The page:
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E*Trade Deal Brings Morgan Stanley Into the Independent Advice Biz

Morgan Stanley's acquisition of E*Trade could create an in-house channel for independent advisors through the RIA custody business.

Morgan Stanley announced plans Thursday to acquire discount brokerage and custodian E*Trade Financial in a deal expected to close later this year. Analysts and industry observers see the deal as a way to move downstream, capturing more of the mass affluent market, but also create an in-house channel for independent advisors through E*Trade’s RIA custody business.

On a conference call with investors Thursday morning, Morgan Stanley CEO James Gorman said that E*Trade’s RIA business was “relatively small and wasn’t an overall driver of the deal” but called the RIA channel “an interesting channel” primarily for referrals. E*Trade’s CEO Michael Pizzi, however, who will continue to run the E*Trade unit, was optimistic. “We see significant growth potential in the RIA business, and today, this just increases the amount of capabilities we're going to be able to bring,” he said.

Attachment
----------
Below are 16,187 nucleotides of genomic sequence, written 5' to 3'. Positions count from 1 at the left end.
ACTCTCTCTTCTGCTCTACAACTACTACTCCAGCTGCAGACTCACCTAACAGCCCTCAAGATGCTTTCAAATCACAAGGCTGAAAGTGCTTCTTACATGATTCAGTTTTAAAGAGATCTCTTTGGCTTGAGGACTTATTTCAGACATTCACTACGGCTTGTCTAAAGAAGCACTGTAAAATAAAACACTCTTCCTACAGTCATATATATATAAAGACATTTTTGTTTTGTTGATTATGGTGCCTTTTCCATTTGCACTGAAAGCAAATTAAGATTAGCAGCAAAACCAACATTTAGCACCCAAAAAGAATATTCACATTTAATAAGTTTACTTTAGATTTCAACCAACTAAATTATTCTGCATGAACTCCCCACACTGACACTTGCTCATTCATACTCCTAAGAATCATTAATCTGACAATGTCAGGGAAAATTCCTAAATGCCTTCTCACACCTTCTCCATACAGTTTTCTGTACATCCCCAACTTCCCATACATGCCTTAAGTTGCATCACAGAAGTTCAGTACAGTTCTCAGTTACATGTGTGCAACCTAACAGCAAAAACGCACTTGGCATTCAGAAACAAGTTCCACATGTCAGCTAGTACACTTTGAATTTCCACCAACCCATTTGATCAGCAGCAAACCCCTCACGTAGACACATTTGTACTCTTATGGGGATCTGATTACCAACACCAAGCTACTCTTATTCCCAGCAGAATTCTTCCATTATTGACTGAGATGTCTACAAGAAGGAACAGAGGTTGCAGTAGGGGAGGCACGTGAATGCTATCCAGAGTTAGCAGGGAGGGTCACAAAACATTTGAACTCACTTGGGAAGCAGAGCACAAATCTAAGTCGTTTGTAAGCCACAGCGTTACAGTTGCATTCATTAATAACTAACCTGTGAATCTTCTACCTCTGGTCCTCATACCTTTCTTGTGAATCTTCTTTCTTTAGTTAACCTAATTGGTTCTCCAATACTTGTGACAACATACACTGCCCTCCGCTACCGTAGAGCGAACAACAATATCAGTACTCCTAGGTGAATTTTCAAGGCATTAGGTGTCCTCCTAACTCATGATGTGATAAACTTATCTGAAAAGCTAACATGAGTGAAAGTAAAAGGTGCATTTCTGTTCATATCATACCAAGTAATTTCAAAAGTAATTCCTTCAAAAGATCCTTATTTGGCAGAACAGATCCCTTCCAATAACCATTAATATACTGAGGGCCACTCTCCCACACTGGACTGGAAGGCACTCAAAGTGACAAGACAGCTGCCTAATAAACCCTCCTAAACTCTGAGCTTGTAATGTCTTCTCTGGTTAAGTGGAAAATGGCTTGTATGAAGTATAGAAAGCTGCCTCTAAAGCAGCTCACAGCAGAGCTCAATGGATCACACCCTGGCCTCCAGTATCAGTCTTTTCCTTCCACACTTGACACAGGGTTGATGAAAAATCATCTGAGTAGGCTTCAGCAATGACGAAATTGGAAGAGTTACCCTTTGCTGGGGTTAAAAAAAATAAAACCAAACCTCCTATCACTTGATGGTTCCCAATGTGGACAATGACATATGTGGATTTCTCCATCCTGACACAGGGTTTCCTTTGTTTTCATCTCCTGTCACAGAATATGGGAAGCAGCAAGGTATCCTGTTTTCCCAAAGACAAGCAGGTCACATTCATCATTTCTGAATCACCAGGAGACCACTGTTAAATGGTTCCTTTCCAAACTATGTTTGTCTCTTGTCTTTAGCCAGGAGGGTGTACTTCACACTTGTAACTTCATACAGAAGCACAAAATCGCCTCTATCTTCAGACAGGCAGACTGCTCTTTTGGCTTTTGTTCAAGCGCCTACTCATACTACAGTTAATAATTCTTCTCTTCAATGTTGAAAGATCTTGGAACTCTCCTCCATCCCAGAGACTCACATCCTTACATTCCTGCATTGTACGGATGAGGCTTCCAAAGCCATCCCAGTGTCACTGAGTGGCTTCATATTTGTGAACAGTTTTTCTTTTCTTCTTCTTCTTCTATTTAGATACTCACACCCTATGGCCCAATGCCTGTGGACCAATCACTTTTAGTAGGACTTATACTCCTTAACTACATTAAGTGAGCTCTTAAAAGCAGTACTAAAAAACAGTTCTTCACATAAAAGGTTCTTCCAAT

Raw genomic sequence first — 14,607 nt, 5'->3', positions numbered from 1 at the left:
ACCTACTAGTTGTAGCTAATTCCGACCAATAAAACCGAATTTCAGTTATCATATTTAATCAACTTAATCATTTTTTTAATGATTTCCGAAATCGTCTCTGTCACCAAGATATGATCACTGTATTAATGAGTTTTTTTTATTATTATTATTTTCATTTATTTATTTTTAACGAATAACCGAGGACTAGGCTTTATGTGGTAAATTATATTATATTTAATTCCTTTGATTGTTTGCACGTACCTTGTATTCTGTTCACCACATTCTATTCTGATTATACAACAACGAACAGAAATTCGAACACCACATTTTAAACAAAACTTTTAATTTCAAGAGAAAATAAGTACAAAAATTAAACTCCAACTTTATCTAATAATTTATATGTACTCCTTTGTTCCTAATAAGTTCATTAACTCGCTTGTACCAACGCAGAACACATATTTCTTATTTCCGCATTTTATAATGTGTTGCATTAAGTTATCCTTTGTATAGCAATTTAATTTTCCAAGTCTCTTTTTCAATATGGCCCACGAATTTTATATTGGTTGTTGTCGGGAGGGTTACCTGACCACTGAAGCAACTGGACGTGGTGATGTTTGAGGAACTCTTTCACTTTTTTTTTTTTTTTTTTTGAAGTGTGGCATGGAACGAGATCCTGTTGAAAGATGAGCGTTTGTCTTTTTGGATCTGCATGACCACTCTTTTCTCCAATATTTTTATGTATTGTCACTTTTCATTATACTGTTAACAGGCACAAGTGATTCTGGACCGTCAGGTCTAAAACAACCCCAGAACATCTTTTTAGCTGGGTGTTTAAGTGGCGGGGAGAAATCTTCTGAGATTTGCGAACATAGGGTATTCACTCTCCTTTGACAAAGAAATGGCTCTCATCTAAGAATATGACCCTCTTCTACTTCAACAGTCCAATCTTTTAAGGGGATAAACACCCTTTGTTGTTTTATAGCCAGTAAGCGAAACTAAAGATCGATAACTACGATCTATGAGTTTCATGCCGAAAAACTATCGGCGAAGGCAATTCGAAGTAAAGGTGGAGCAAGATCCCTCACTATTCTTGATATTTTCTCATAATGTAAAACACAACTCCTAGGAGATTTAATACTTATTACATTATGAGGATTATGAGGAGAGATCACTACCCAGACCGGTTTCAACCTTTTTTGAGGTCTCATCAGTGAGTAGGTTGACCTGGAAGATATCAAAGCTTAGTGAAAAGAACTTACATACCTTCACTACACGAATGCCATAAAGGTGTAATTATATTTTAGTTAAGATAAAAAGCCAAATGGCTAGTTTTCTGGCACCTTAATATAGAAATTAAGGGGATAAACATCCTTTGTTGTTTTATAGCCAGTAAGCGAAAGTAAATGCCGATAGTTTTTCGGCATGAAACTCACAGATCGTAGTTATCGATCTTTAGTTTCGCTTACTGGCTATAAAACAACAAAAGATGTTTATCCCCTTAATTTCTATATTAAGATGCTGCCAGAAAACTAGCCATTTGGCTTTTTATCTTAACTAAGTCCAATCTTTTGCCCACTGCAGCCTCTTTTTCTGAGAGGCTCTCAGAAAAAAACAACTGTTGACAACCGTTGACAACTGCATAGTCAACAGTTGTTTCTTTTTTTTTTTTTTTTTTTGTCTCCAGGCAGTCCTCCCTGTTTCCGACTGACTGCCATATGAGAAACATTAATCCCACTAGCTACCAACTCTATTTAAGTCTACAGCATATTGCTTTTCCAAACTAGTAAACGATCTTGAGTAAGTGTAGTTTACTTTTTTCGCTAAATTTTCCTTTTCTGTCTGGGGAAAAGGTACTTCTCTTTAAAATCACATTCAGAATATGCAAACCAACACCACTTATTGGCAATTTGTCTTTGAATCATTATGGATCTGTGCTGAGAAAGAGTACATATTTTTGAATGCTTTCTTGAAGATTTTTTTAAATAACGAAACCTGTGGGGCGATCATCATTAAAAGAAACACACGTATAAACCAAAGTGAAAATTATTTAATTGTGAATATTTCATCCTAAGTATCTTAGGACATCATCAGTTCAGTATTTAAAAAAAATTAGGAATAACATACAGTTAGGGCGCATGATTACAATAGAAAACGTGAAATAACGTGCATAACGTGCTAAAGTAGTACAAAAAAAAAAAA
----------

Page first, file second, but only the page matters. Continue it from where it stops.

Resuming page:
For years, the brokerage industry has skirted the idea that there was a so-called exodus of advisors leaving the wirehouses to go independent. And yet, more advisors and clients are choosing the independent advice channel; it’s the fastest-growing channel in wealth management. You couldn’t blame Morgan Stanley for wanting to keep advisors in-house.

Last year, competitor Wells Fargo recognized the growth, and its subsidiary First Clearing partnered with TradePMR to launch a dedicated offering for fee-only RIAs.

And last year, another big Wall Street firm, Goldman Sachs, made a bigger bet on independent advice, with its acquisition of United Capital.

Will Trout, head of wealth and asset management at research firm Celent, said that Morgan Stanley's move was likely a bid to diversify the company’s offerings into the custody business and become a true one-stop financial shop for a spectrum of investors from mass affluent to high net worth.